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American exceptionalism


The outperformance of US equity markets in the last century has continued in the 21st century, says a new study co-authored by Elroy Dimson of Cambridge Judge Business School.

The New York Stock Exchange on Wall St, overlaid with the American flag.
Elroy Dimson.
Professor Elroy Dimson

The 20th century has widely been dubbed “The American Century”. Given the economic strength of the US during that period, it is unsurprising that US financial markets outperformed the rest of the world during the last century. More remarkable is that the US stock market has continued to outpace other equity markets by a “significant margin” in the 21st century, says a new study co-authored by Professor Elroy Dimson of Cambridge Judge Business School that looks at “American exceptionalism”.

“There can be no guarantee that American exceptionalism will persist,” the study concludes, noting the current confluence of several factors including the outsize impact of technology stocks on US equity markets and a low interest rate environment. Yet such continued exceptionalism is clearly evident so far in the current century.

The study (“American Exceptionalism: The Long-Term Evidence”) published in the Journal of Portfolio Management draws on from research covering the last 121 years by Professor Elroy Dimson, Research Director (Finance) and Chairman of the Centre for Endowment Asset Management at Cambridge Judge, and Professor Paul Marsh and Dr Mike Staunton of London Business School that is published every year in an updated yearbook. That research, which began in 1999, aimed to plug a long-term gap in which “virtually all we knew about long-term returns was from the United States”, says the new study.

“One important aim for us was to assess the degree of exceptionalism in US asset returns over the 20th century,” the authors say. “Unsurprisingly, we find that US asset returns were much higher than for the rest of the world during the 20th century. More surprisingly, we find that after this pattern was publicised and investors had absorbed the evidence, US asset returns continued to outperform the rest of the world during the 21st century.

“Some observers may have expected that, because the US equity market had done so well in the 20th century, the USA was due to perform badly in the 21st century.” That has not been the case.

The US stock market recorded an annualised real (inflation-adjusted) return of 6.6% from 1990 to 2020, compared to a 4.5% real return (in US dollars) of a 90-country index of non-US equities over the same period.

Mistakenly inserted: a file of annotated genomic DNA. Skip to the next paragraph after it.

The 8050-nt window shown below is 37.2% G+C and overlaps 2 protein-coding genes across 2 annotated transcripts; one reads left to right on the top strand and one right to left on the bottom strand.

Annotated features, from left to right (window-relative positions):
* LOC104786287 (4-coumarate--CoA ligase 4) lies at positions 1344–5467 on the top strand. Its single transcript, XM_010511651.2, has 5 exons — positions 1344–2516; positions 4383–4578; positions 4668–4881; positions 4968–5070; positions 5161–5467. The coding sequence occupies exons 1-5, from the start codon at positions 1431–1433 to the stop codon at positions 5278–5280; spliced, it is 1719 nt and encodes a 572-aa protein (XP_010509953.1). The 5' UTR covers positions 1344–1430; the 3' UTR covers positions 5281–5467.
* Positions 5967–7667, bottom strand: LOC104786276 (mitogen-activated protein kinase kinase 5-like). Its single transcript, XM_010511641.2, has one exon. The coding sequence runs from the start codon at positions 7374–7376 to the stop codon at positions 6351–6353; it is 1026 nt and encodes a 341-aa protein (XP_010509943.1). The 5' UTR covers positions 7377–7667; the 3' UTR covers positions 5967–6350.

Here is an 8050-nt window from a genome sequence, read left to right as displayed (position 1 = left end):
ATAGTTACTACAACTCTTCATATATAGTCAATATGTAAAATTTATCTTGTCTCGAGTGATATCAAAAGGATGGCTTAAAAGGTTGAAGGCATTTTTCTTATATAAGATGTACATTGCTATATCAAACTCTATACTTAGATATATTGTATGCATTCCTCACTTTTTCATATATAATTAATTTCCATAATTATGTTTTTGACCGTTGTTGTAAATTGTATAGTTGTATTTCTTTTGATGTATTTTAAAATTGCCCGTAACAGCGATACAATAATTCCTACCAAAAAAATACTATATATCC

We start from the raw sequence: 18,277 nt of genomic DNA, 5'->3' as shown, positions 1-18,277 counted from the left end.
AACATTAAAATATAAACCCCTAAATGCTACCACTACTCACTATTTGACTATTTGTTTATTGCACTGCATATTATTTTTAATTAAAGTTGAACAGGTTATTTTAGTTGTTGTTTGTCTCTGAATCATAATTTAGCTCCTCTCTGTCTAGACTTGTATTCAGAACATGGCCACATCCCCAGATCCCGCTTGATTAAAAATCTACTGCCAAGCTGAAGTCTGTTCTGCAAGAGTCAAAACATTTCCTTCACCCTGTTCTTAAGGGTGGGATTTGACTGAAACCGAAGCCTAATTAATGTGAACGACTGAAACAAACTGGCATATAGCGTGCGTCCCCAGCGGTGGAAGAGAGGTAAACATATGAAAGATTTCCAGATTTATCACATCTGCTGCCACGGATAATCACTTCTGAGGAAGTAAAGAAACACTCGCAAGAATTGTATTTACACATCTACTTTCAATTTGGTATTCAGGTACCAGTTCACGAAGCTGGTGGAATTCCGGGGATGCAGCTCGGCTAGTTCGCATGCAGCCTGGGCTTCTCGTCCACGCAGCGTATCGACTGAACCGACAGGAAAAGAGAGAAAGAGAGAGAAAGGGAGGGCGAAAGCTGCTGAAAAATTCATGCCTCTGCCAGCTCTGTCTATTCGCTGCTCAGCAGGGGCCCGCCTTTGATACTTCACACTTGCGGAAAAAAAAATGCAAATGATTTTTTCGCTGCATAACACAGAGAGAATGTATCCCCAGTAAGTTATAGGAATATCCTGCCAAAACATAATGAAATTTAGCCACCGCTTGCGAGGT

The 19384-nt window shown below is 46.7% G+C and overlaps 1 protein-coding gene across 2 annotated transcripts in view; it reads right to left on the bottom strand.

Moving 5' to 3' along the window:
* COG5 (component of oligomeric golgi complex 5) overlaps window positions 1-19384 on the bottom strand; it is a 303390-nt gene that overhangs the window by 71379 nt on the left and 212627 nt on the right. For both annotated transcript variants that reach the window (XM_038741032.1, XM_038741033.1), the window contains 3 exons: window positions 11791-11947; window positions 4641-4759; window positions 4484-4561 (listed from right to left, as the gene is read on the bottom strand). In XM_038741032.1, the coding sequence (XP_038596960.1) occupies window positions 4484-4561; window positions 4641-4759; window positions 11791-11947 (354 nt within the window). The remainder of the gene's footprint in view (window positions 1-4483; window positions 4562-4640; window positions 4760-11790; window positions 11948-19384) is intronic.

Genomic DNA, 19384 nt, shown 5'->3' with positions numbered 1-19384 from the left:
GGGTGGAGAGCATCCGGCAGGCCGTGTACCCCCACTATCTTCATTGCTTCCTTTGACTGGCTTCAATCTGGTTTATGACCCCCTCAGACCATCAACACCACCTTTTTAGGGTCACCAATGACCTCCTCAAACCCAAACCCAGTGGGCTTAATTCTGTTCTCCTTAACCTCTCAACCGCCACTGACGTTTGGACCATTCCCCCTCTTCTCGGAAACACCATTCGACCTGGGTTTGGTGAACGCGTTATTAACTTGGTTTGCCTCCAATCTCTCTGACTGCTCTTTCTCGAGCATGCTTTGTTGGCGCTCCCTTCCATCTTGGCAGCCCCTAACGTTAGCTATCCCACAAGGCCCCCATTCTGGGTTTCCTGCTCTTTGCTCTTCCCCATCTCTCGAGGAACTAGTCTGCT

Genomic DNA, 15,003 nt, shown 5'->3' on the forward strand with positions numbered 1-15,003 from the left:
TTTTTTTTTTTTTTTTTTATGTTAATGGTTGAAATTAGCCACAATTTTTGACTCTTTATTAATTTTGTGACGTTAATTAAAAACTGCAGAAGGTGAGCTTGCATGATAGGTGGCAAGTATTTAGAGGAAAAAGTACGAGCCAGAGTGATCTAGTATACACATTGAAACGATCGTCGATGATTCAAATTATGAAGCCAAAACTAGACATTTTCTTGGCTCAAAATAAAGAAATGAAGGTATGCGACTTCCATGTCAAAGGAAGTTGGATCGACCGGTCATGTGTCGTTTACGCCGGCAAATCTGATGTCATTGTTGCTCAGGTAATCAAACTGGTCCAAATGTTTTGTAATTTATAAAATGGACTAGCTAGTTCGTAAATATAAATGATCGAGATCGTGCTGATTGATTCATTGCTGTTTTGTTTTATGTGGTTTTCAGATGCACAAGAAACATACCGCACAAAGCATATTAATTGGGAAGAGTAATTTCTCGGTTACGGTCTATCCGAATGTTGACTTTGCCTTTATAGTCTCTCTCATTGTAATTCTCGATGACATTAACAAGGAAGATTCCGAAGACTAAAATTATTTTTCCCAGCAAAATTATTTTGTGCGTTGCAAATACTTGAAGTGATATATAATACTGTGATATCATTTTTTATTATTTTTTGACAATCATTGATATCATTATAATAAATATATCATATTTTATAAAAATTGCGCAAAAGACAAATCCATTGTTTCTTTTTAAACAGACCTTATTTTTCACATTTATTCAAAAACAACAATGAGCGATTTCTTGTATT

So far in the 21st century real US equity returns of 4.6% have easily surpassed the rest of the world (2.8%) and Europe (2.5%). And in 2009-2020, the period since the global financial crisis, the US real return was very high at 12.6% compared to 7.0% in the rest of the world. This pattern continued in 2020, a year dominated by COVID-19, in which US equity real return of 18.9% dwarfed the rest of the world, which grew 10.4%.

The new study discounts some possible explanations for American exceptionalism when it comes to equity returns. As for a strong currency, the authors say this is not the reason because US equity superiority is “equally evident if we work in common currency terms rather than local currency adjusted for the impact of local inflation.” Looking at higher investment risk as a potential reason, the study finds that that “the standard deviation of US real equity returns of 19.9% places it among the lower risk markets”.

“Why, then, did the US stock market exhibit continuing strength in the 21st century, despite three bear markets and, especially, the recent pandemic?” the study asks, identifying several explanations: an “apparent disconnect” between the stock market and the real economy, with investors looking forward beyond short-term news; a low interest rate strategy by the US Federal Reserve, which has boosted stocks and bonds alike; and the “uniquely large exposure” of US equity markets to technology companies that “have been resistant to, and in many cases thrived in, current economic conditions”. “Whether these factors will continue to support US stock prices is not known,” the study concludes. “So far as the stock market is concerned, there can be no guarantee that American exceptionalism will persist.”